Once a staple of Hollywood, the western is nearly a lost genre. Every so often one rears its head, like Open Range, directed by and starring Kevin Costner, and featuring Robert Duvall and Annette Bening.
R for violence (not language!)
- Audio commentary with Kevin Costner
- Making-of documentary
- Featurette on life on the open range
- Deleted scenes
Released in 2003 to little fanfare, Open Range hit theaters like an indie movie: quietly but with good word-of-mouth. It tells the story of two “freegrazer” cowboys, Charlie and Boss (Costner and Duvall). They are cattle drivers who make use of the wide-open space of the west (with Canada standing in for America) before barbed wire parceled it into little pieces.
Costner sets up a rugged, idyllic life for the cowboys in a gorgeous, lush valley before the plot kicks in. Charlie and Boss travel with two hired hands and a dog. An ominous group who don’t like freegrazers using their land threatens Charlie and Boss. One of their hands is jailed on a trumped-up charge, and in the time it takes to rescue him there is a violent confrontation in the wilderness, ending in death.
Charlie and Boss find some friends in town, notably a doctor and a nurse (Bening). But the town is run by the landowners who killed their friend. In true western style, the plot reaches its climax at the big gunfight at the end.
In spite of its traditional-sounding plot, Open Range feels like a different kind of western. The protracted opening of the cowboys in their lush valley is a slow-paced poem, not a violent comic book. Unexceptional setbacks — like a stuck wagon or a flood in the middle of the little town — provide a detail and texture the stereotypical western is too busy to notice. Even the gunfight takes on a new visual style as shot cowboys fly back with the horrific force of a bullet, instead of gently falling over backwards.
Open Range was not a box office giant, so one might expect the DVD to include the usual extras, and nothing else. Instead, it seems much more effort was put into the DVD than into theatrical marketing. The result is a surprisingly good DVD from Touchstone.
Disc 1 includes the film, plus an audio commentary by Kevin Costner. In the commentary, Costner works without a script. He mentions favorite scenes, difficult days, and he thanks his performers, particularly Duvall, Bening, and Michael Jeter, who died shortly after production.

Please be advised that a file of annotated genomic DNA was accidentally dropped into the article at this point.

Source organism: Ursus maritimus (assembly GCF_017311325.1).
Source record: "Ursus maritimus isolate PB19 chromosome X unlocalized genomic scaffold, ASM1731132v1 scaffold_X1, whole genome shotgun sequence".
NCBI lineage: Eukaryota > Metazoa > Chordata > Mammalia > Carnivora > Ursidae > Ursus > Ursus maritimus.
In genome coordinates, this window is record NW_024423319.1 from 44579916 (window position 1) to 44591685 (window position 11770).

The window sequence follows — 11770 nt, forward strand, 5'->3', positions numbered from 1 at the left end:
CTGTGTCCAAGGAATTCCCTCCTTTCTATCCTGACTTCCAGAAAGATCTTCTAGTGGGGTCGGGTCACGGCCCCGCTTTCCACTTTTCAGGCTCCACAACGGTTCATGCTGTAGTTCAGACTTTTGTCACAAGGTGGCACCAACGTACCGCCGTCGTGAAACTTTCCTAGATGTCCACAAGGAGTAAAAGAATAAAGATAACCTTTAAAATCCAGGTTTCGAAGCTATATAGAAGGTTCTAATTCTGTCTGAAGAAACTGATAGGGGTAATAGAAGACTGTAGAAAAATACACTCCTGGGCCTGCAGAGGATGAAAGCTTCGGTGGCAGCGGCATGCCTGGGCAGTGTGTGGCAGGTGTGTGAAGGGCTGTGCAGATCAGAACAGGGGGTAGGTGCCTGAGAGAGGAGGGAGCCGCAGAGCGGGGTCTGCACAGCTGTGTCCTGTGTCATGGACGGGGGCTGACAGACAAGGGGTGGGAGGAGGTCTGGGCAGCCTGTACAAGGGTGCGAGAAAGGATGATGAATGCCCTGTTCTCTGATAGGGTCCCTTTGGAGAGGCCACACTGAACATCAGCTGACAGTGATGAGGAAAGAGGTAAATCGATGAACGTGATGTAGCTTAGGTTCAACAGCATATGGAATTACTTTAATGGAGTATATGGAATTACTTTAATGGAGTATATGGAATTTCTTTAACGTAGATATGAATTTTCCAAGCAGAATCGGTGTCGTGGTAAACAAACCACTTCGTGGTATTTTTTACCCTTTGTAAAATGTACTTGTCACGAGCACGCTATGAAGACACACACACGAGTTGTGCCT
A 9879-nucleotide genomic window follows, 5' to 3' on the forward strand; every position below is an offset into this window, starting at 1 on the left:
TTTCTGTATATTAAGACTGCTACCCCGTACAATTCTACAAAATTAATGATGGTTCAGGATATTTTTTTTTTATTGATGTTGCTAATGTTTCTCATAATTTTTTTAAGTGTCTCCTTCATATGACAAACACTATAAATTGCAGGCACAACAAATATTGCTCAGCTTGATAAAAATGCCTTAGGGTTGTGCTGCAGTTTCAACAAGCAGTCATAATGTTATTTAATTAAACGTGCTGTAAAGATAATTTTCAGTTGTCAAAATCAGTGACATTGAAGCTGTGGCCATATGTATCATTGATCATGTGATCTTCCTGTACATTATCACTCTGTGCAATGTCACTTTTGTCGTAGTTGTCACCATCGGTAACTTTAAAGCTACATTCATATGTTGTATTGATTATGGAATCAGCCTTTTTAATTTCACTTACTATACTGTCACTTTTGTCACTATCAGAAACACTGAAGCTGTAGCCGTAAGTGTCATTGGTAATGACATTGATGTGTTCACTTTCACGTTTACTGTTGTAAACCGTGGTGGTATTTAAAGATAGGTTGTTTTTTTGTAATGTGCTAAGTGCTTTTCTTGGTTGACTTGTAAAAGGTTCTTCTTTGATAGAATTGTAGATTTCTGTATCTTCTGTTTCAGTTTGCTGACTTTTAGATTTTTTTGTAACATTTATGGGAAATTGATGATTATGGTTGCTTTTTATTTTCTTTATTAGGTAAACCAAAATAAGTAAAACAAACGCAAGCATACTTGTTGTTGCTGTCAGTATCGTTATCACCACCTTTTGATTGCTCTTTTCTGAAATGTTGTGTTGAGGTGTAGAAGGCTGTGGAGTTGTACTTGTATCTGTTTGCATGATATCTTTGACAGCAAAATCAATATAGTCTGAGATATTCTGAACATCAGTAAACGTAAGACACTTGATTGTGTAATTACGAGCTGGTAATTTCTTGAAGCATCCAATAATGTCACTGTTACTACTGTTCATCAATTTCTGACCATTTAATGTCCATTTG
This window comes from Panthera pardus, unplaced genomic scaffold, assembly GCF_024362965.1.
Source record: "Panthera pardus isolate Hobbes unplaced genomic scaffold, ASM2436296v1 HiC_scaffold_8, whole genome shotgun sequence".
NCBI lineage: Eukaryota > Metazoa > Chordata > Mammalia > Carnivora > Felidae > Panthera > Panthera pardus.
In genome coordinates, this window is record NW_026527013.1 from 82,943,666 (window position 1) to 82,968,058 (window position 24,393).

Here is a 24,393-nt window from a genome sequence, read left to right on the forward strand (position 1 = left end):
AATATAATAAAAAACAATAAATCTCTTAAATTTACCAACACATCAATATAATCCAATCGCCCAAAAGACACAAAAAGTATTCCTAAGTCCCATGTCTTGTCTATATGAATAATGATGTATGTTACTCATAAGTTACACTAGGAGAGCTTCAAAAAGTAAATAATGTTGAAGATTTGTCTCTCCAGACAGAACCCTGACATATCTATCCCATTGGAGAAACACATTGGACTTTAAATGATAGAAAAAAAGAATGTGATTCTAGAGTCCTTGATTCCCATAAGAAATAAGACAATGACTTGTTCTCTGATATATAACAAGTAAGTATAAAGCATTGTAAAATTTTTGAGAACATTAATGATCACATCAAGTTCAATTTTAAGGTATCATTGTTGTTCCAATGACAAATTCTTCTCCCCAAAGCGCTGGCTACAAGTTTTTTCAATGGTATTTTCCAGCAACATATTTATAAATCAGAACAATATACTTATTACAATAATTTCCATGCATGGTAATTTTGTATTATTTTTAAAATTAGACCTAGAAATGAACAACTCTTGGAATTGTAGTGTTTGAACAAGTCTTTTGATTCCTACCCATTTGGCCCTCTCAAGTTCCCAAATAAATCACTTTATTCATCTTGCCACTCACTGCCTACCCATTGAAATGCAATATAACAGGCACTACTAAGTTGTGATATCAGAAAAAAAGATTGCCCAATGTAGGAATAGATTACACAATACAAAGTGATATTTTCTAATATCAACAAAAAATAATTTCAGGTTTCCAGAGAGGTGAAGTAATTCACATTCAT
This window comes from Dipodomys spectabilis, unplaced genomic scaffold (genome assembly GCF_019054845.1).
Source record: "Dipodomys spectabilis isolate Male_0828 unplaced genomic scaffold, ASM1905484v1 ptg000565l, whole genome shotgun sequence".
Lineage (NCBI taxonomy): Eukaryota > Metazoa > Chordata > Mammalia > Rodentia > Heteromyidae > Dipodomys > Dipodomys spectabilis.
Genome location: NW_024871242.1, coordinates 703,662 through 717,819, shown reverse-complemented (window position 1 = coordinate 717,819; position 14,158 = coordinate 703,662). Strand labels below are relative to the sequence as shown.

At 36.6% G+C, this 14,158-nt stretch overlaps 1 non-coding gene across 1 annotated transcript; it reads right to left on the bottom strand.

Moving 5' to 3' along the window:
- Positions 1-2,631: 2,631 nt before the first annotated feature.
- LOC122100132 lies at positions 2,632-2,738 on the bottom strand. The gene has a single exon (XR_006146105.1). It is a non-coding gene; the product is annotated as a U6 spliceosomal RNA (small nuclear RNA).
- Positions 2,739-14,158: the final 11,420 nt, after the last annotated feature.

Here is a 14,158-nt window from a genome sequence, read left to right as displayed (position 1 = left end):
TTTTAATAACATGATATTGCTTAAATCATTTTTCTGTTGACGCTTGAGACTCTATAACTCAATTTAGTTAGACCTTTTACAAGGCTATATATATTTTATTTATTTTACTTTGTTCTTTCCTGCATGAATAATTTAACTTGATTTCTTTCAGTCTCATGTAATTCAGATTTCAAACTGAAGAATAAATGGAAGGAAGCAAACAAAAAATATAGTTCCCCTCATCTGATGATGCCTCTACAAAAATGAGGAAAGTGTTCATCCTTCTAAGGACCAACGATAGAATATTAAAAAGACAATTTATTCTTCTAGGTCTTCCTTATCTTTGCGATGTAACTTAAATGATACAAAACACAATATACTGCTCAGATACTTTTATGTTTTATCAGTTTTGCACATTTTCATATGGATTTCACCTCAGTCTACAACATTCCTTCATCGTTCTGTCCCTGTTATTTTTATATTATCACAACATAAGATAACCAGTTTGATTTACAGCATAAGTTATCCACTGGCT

Most unscripted audio commentaries are rambling and uninteresting, but Costner’s is better than most. He talks openly about deciding where to spend his budget (the town and the flood). He talks sincerely about his admiration for the people he worked with, and not just perfunctorily, but with deep gratitude. Most of all, you get a sense that Costner took this movie very seriously, and he takes the DVD presentation seriously too.
Disc 2 includes America’s Open Range, a Ken Burns-style photographic video documentary narrated by Costner. It also includes deleted scenes, Storyboarding Open Range, and a mediocre music video made from behind-the-scenes footage.
There is one outstanding feature on disc 2, however, that really makes Open Range a very good DVD. Beyond Open Range is a making-of documentary. It’s long, but it’s always interesting. It covers the whole process, from pre-production to opening-night galas. Sometimes the documentary speaks for itself, but occasionally Costner comes on-mic and narrates, like one would a home movie.
The documentary grabs your attention right up front with Costner talking about a “piece of shit” producer who strings him along. There’s footage from Costner’s frozen and snowy trips to Canada to choose a location for the movie, (which will be shot in the spring, when the valley looks completely different). He speaks about the pain of having to cut actors, sometimes not because of any lack of talent, but because maybe they look too much like someone else. (Costner’s own career got off to a rocky start — he played the deceased friend in The Big Chill, a part that was cut from the film.)
The documentary reveals that Costner, under the stress of being both the director and one of the stars, carried on in spite of being very sick. His appendix had “busted and was leaking,” he says — a situation that can kill a man — but it didn’t get fixed (or even diagnosed) until several weeks after production was finished.
Picture and Sound
Open Range looks gorgeous and sounds very good on DVD. The film is presented in widescreen (2.35:1), and is enhanced for 16:9 TVs. Sound is encoded in Dolby Digital and DTS.